Iraq’s Ahmad Chalabi, leading voice behind 2003 US-led invasion, dies of heart attack at 71

Ahmad Chalabi, a prominent Iraqi politician who became a Pentagon favourite when he helped convince the Bush administration to overthrow Saddam Hussein in 2003 by pushing false allegations of weapons of mass destruction and links to al-Qaida, died Tuesday of a heart attack. He was 71.

BAGHDAD — Ahmad Chalabi, a prominent Iraqi politician who became a Pentagon favourite when he helped convince the Bush administration to overthrow Saddam Hussein in 2003 by pushing false allegations of weapons of mass destruction and links to al-Qaida, died Tuesday of a heart attack. He was 71.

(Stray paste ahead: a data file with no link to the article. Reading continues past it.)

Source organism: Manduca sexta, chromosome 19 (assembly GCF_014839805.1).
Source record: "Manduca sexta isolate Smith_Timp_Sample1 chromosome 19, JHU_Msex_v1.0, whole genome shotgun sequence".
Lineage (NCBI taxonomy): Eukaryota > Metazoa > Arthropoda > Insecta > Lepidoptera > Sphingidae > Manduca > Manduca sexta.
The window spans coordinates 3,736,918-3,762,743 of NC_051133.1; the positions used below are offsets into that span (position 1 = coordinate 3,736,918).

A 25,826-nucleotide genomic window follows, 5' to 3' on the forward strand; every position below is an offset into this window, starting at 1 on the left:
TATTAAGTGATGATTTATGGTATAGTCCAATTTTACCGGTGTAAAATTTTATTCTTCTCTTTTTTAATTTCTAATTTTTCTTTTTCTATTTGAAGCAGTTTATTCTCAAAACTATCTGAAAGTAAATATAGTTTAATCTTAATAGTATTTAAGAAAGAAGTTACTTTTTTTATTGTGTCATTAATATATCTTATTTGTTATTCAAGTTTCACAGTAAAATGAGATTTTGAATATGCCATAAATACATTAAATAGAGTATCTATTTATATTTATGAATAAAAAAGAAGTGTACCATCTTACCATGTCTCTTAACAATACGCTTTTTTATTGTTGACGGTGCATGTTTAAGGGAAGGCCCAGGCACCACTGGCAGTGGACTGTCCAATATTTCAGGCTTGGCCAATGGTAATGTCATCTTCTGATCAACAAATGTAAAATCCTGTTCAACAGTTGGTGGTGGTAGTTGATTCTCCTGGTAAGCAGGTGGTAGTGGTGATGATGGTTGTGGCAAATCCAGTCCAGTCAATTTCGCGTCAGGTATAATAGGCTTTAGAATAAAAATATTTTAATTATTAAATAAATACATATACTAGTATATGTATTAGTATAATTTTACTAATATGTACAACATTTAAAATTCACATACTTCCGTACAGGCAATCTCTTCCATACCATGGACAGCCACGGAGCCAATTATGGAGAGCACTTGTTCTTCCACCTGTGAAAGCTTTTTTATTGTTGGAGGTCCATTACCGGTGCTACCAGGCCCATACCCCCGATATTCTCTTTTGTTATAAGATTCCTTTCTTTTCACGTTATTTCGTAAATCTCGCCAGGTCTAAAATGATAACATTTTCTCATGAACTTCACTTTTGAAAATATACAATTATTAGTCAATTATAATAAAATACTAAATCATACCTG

Iraqi state TV said he died in Baghdad but did not provide further details.

Chalabi, a secular Shiite politician who lived in exile for decades, was a leading proponent of the invasion and had close ties to many in the Bush administration, who viewed him as a favourite to lead Iraq.

However, he had a falling out with the Pentagon after the invasion, and was largely sidelined by other Iraqi leaders, many with close ties to neighbouring Iran. Chalabi had most recently been serving as the chairman of parliament’s finance committee, and was previously a deputy prime minister.

To his supporters in Iraq, Chalabi was a campaigner for democracy who deserves credit for Saddam’s removal.

“It is a very bad day for Iraq,” Shiite lawmaker Muwaffak al-Rubaie, a former national security adviser, told The Associated Press. “He was one of the most seasoned and pioneering politicians. Chalabi worked for a democratic, liberal Iraq … I am glad he died peacefully.”